I am highly critical of the Media for their lack of coverage on Lyme Disease. I have talked to many journalists about my own symptoms of ME/CFS, Fibromyalgia, Arthritis, Poly Myalgia Rheumatica that eventually turned out to be Lyme Disease but they are dismissive of the need to print articles on what they believe is a rare disease.
Gill Reese and founder of Eurolyme recently posted this from the British Medical Journal.
BMJ 1999;319(7210) :649 (4 September), doi:Personal views
My years with Lyme disease
Chris J F Wilson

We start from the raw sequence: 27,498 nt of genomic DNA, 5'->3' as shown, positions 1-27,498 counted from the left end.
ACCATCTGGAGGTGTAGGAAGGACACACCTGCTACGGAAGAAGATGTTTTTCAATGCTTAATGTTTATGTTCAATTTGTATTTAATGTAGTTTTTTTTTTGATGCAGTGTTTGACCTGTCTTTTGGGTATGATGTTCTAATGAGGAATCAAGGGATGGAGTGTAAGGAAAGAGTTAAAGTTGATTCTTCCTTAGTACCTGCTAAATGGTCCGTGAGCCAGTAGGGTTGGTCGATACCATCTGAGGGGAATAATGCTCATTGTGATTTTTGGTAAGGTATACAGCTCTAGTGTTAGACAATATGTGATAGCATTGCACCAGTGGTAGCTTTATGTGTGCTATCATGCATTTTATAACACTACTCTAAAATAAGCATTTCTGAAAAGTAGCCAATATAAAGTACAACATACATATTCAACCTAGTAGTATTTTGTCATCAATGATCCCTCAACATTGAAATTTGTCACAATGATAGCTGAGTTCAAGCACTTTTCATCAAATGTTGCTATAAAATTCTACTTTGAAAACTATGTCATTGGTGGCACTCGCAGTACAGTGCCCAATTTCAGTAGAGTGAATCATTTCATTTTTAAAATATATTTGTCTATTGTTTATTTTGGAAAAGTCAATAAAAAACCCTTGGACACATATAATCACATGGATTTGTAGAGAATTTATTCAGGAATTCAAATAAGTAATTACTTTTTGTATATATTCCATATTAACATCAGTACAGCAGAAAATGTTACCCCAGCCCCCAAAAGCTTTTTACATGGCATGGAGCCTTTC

I first became unwell in the wake of some students sadly succumbing to the meningococcus. I had non-specific symptoms malaise, fatigue but with the photophobia, headache, and difficulty on my feet they were serious enough to warrant admission to the neurology ward for investigation. The investigations were thorough, but no cause was found. A label of "depression" was hung around my neck I was discharged back into the hands of a less than sympathetic university health service, and it was here that the mysterious spectrum of symptoms that graced my life earned me the title "malingerer, " chiselled deeply into my notes and even deeper into the clinical opinions of all those who saw me thereafter. My aching joints were scrutinised by the rheumatologists. The neurologists put me under the inquisition again, trying to find some explanation for the interminable headache. Ultimately, as is often the case, I was directed to the psychiatrists. A label of "depression" was hung around my neck, and I spent several months at a loose end, my studies on ice, convinced that I was not psychiatrically unwell, yet being swayed increasingly to the point of view that I was somatising. A rather unhelpful faculty of medicine hindered my progress, and for a few years I let my body smoulder away gently, reluctant to grace a doctor's surgery. A constant headache was my shadow, my joints protested, and I had strange things happening to my skin - things I ascribed to a bad mattress, poor posture, worn out running shoes, and a hot bedroom rather than anything else.In the end it was easier to live with the symptoms rather than be ridiculed by those from whom I might seek advice. I learnt to accept the devastating effect that this malady was having on myself but most importantly on others. Constant pain, feeling permanently hung over, being unable to stand properly, and soaking erstwhile sleep partners, courtesy of night sweats, did not augur well for relationships. It seemed odd to me that the first time that a proper history was taken was when we knew the diagnosis. I had seen numerous specialists, but nobody had actually taken a full history; a point I had difficulty reconciling and even greater difficulty putting across. I stumbled over the diagnosis myself just before sitting my finals.Walking one day at Haworth, in a moment of serendipity, it all became rather clear. The topic of conversation was tick borne diseases and a profound dénouement took place. Yes, before becoming unwell I did recall the rather pathognomic skin rash of Erythema chronicum migrans after climbing in Canada and Switzerland. Indeed I recollect the initial lesion very well. Out of curiosity I had mapped out its perimeter as it spread up my leg. All that followed was easy to ascribe in retrospect to the spirochaetes and their passage through my body. When the serology came back I was delighted to find myself with Lyme disease. It was the greatest positive affirmation that I could have wished for. Soon after finals I underwent a rather unpleasant course of chemotherapy and then started in clinical practice. The legacy of a decade of grumbling Lyme disease no doubt debilitated me physically. And the stigmatisation of a label and frank derision by doctors led to a gnawing psychological dimension. Towards those who did not take me seriously I do not feel bitter. I pity them and hope that nobody else falls foul of them. To those at Bradford Royal Infirmary who took me seriously and gave me a chance to flourish I can never extend enough thanks. I extend similar thanks to the communicable disease directorate in Sheffield and to supportive friends. Regarding the effect my illness has had on my own clinical practice, I hope that I can reach the zenith of equanimity and open-minded consultations that I might have benefited from. It was fortuitous to have discovered Lyme disease. I was not on any form of crusade. It was luck that the discussion about Lyme took place and that I happened to be in the right profession. Above all, I am fortunate that its course has been relatively benign. My awareness of Lyme disease pre-dated my discovery by four years or so, and I did ask myself why I did not think of it earlier. It was probably because I was not on a crusade. In any case I doubt if I would have been taken seriously. Rare as Lyme disease is in the United Kingdom, I suppose there must be a small but significant population of those suffering from undiagnosed chronic Lyme disease, and I hope that they have sympathetic general practitioners looking after them. A headache of sorts is my inseparable companion and from time to time reality, just like those ticks in 1987, bites.Chris J F Wilson, surgeon lieutenant.Royal Navyhttp://www.bmj. com/cgi/content/ full/319/ 7210/649